I cannot see any reason why the mother’s allegations would be relevant to the question of whether or not the child was factually settled in the UK and so, if the trial judge was to accept the mother’s argument about the order in which to consider things, then there would be no opportunity for the father to argue against the allegations. You might think that if the trial judge considered the Article 13b defence then the father would be able to challenge the allegations and findings then, because how can the court determine either 1) whether there is a grave risk that the child’s return would expose the child to physical or psychological harm or otherwise place the child in an intolerable situation and/or 2) if the child objects to being returned and has attained an age and degree of maturity at which it is appropriate to take account of its views without doing so? But, because of the summary nature of Hague Convention proceedings, the allegations/findings will not be looked into in any depth at all – as quoted from the case of Re E  1 AC 144:
“32. First, it is clear that the burden of proof lies with the ‘person, institution or other body’ which opposes the child’s return. It is for them to produce evidence to substantiate one of the exceptions. There is nothing to indicate that the standard of proof is other than the ordinary balance of probabilities. But in evaluating the evidence the court will of course be mindful of the limitations involved in the summary nature of the Hague Convention process. It will rarely be appropriate to hear oral evidence of the allegations made under article 13b and so neither those allegations nor their rebuttal are usually tested in cross-examination.”
“36. There is obviously a tension between the inability of the court to resolve factual disputes between the parties and the risks that the child will face if the allegations are in fact true. Mr Turner [then leading counsel in the case] submits that there is a sensible and pragmatic solution. Where allegations of domestic abuse are made, the court should first ask whether, if they are true, there would be a grave risk that the child would be exposed to physical or psychological harm or otherwise placed in an intolerable situation. If so, the court must then ask how the child can be protected against the risk. The appropriate protective measures and their efficacy will obviously vary from case to case and from country to country. This is where arrangements for international co-operation between liaison judges are so helpful. Without such protective measures, the court may have no option but to do the best it can to resolve the disputed issues.”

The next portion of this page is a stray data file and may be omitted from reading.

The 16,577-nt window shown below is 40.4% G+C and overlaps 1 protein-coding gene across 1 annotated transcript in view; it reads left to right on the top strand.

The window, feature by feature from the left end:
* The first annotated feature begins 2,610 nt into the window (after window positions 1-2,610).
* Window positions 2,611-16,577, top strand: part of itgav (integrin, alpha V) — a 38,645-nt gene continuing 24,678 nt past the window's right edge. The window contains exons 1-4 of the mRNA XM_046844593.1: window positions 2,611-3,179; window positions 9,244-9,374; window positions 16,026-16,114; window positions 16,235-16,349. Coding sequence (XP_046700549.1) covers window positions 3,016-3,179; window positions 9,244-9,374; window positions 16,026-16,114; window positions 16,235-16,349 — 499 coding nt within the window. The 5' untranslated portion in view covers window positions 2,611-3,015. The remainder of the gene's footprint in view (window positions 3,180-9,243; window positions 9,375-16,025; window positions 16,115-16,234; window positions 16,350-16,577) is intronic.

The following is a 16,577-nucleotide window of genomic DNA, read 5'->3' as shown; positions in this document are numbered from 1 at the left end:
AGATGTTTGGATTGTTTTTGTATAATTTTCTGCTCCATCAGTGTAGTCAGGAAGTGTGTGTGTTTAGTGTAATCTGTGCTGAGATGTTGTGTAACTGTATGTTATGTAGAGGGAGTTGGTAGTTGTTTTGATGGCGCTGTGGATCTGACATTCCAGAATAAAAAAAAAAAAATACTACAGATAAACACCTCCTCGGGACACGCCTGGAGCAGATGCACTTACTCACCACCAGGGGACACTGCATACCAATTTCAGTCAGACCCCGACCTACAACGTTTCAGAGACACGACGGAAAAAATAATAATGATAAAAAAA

Therefore, in the Hague Convention proceedings at least, the father will be “stuck” with the mother’s lingering, undetermined allegations and the findings made in the immigration tribunal.
I then considered things from the mother’s perspective (and really from the perspective of others who may make an application for asylum). It was stressed by the Secretary of State for the Home Department that the court needs to pay particular attention to the question of confidentiality and assurances that are given to applicants for asylum and also the public confidence in the asylum process. The father already had a considerable number of documents from the asylum proceedings such that he was able to prepare his case. The mother’s concern was that the father would become aware of the identity and whereabouts in the home country of the individuals who assisted her in her asylum application and that they would then be placed at risk. It is my clear view that the two points raised by the Secretary of State for the Home Department would have been seriously undermined had the further disclosure been directed and, that there was the possibility of the mother’s acquaintances, and also possibly the mother and the child in some form, being at risk from the father as a result, the latter of which was, of course, what the grant of asylum was protecting against in the first place.
As a final point, the father’s application took two years to make it to the UK – a reminder for professionals that even Hague Convention proceedings – the aim of which are to secure the speedy return of children wrongfully removed from their home country to another country which is a signatory to the convention – are clearly not always a “quick fix”.
Earlier posts in this series :
We have a small favour to ask!